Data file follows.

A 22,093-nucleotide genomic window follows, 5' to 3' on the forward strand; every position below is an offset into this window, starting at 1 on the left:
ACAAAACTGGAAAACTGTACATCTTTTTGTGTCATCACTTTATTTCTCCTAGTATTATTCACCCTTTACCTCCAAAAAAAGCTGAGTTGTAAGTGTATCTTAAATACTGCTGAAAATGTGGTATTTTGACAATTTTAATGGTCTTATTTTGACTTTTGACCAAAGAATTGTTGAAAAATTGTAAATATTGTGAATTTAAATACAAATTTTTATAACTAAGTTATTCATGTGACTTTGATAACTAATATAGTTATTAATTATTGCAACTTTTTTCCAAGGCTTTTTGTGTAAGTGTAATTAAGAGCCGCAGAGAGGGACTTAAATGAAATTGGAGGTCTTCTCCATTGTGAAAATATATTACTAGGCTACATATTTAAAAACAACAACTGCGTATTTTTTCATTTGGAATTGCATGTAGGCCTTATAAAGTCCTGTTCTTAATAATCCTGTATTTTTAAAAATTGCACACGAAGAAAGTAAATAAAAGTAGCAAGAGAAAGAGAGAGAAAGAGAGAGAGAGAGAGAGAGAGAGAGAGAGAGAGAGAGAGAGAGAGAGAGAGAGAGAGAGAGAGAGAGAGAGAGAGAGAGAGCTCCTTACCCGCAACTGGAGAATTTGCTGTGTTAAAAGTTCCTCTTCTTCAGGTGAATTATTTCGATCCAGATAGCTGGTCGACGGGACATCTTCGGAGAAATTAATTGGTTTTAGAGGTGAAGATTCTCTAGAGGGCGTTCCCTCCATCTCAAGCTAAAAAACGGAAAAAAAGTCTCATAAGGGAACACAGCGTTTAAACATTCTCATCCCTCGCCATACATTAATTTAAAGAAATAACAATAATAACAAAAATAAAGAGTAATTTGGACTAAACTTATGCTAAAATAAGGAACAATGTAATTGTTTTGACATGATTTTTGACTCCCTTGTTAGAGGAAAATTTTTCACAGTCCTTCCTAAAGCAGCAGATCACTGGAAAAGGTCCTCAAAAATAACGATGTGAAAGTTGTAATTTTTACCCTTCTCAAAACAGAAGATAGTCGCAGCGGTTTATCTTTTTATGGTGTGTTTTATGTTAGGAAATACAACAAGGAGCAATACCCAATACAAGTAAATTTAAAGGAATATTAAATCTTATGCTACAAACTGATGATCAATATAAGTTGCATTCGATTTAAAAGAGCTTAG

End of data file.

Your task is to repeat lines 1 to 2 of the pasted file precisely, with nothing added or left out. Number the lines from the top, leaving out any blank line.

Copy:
A 22,093-nucleotide genomic window follows, 5' to 3' on the forward strand; every position below is an offset into this window, starting at 1 on the left:
ACAAAACTGGAAAACTGTACATCTTTTTGTGTCATCACTTTATTTCTCCTAGTATTATTCACCCTTTACCTCCAAAAAAAGCTGAGTTGTAAGTGTATCTTAAATACTGCTGAAAATGTGGTATTTTGACAATTTTAATGGTCTTATTTTGACTTTTGACCAAAGAATTGTTGAAAAATTGTAAATATTGTGAATTTAAATACAAATTTTTATAACTAAGTTATTCATGTGACTTTGATAACTAATATAGTTATTAATTATTGCAACTTTTTTCCAAGGCTTTTTGTGTAAGTGTAATTAAGAGCCGCAGAGAGGGACTTAAATGAAATTGGAGGTCTTCTCCATTGTGAAAATATATTACTAGGCTACATATTTAAAAACAACAACTGCGTATTTTTTCATTTGGAATTGCATGTAGGCCTTATAAAGTCCTGTTCTTAATAATCCTGTATTTTTAAAAATTGCACACGAAGAAAGTAAATAAAAGTAGCAAGAGAAAGAGAGAGAAAGAGAGAGAGAGAGAGAGAGAGAGAGAGAGAGAGAGAGAGAGAGAGAGAGAGAGAGAGAGAGAGAGAGAGAGAGAGAGAGAGCTCCTTACCCGCAACTGGAGAATTTGCTGTGTTAAAAGTTCCTCTTCTTCAGGTGAATTATTTCGATCCAGATAGCTGGTCGACGGGACATCTTCGGAGAAATTAATTGGTTTTAGAGGTGAAGATTCTCTAGAGGGCGTTCCCTCCATCTCAAGCTAAAAAACGGAAAAAAAGTCTCATAAGGGAACACAGCGTTTAAACATTCTCATCCCTCGCCATACATTAATTTAAAGAAATAACAATAATAACAAAAATAAAGAGTAATTTGGACTAAACTTATGCTAAAATAAGGAACAATGTAATTGTTTTGACATGATTTTTGACTCCCTTGTTAGAGGAAAATTTTTCACAGTCCTTCCTAAAGCAGCAGATCACTGGAAAAGGTCCTCAAAAATAACGATGTGAAAGTTGTAATTTTTACCCTTCTCAAAACAGAAGATAGTCGCAGCGGTTTATCTTTTTATGGTGTGTTTTATGTTAGGAAATACAACAAGGAGCAATACCCAATACAAGTAAATTTAAAGGAATATTAAATCTTATGCTACAAACTGATGATCAATATAAGTTGCATTCGATTTAAAAGAGCTTAG